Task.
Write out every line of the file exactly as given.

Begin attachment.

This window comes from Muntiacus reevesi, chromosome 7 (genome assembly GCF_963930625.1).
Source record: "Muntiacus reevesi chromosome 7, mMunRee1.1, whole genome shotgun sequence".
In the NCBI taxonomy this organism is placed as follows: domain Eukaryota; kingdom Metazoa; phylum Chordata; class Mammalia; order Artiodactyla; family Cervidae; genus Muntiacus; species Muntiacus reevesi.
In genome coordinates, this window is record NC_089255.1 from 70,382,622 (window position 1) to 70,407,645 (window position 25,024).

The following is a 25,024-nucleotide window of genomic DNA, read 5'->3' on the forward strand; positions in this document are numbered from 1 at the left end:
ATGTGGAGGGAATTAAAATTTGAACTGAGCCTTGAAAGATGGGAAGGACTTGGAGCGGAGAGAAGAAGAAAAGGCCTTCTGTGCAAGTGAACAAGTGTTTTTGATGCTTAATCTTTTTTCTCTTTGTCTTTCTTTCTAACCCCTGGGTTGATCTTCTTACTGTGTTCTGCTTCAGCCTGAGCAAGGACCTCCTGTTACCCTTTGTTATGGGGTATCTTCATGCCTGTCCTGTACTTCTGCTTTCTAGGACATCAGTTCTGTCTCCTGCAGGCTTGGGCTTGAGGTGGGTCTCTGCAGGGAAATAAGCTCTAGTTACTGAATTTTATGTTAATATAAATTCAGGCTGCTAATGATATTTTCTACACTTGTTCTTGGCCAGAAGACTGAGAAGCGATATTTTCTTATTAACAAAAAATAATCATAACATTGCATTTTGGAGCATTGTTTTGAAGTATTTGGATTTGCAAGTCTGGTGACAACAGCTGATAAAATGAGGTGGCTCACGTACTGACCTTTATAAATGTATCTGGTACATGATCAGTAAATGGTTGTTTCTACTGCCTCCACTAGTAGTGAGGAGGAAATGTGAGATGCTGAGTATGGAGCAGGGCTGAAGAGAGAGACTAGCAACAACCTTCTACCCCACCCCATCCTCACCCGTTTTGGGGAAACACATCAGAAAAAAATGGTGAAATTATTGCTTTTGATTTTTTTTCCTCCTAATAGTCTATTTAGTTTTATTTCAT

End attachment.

This window comes from Muntiacus reevesi, chromosome 7 (genome assembly GCF_963930625.1).
Source record: "Muntiacus reevesi chromosome 7, mMunRee1.1, whole genome shotgun sequence".
In the NCBI taxonomy this organism is placed as follows: domain Eukaryota; kingdom Metazoa; phylum Chordata; class Mammalia; order Artiodactyla; family Cervidae; genus Muntiacus; species Muntiacus reevesi.
In genome coordinates, this window is record NC_089255.1 from 70,382,622 (window position 1) to 70,407,645 (window position 25,024).

The following is a 25,024-nucleotide window of genomic DNA, read 5'->3' on the forward strand; positions in this document are numbered from 1 at the left end:
ATGTGGAGGGAATTAAAATTTGAACTGAGCCTTGAAAGATGGGAAGGACTTGGAGCGGAGAGAAGAAGAAAAGGCCTTCTGTGCAAGTGAACAAGTGTTTTTGATGCTTAATCTTTTTTCTCTTTGTCTTTCTTTCTAACCCCTGGGTTGATCTTCTTACTGTGTTCTGCTTCAGCCTGAGCAAGGACCTCCTGTTACCCTTTGTTATGGGGTATCTTCATGCCTGTCCTGTACTTCTGCTTTCTAGGACATCAGTTCTGTCTCCTGCAGGCTTGGGCTTGAGGTGGGTCTCTGCAGGGAAATAAGCTCTAGTTACTGAATTTTATGTTAATATAAATTCAGGCTGCTAATGATATTTTCTACACTTGTTCTTGGCCAGAAGACTGAGAAGCGATATTTTCTTATTAACAAAAAATAATCATAACATTGCATTTTGGAGCATTGTTTTGAAGTATTTGGATTTGCAAGTCTGGTGACAACAGCTGATAAAATGAGGTGGCTCACGTACTGACCTTTATAAATGTATCTGGTACATGATCAGTAAATGGTTGTTTCTACTGCCTCCACTAGTAGTGAGGAGGAAATGTGAGATGCTGAGTATGGAGCAGGGCTGAAGAGAGAGACTAGCAACAACCTTCTACCCCACCCCATCCTCACCCGTTTTGGGGAAACACATCAGAAAAAAATGGTGAAATTATTGCTTTTGATTTTTTTTCCTCCTAATAGTCTATTTAGTTTTATTTCAT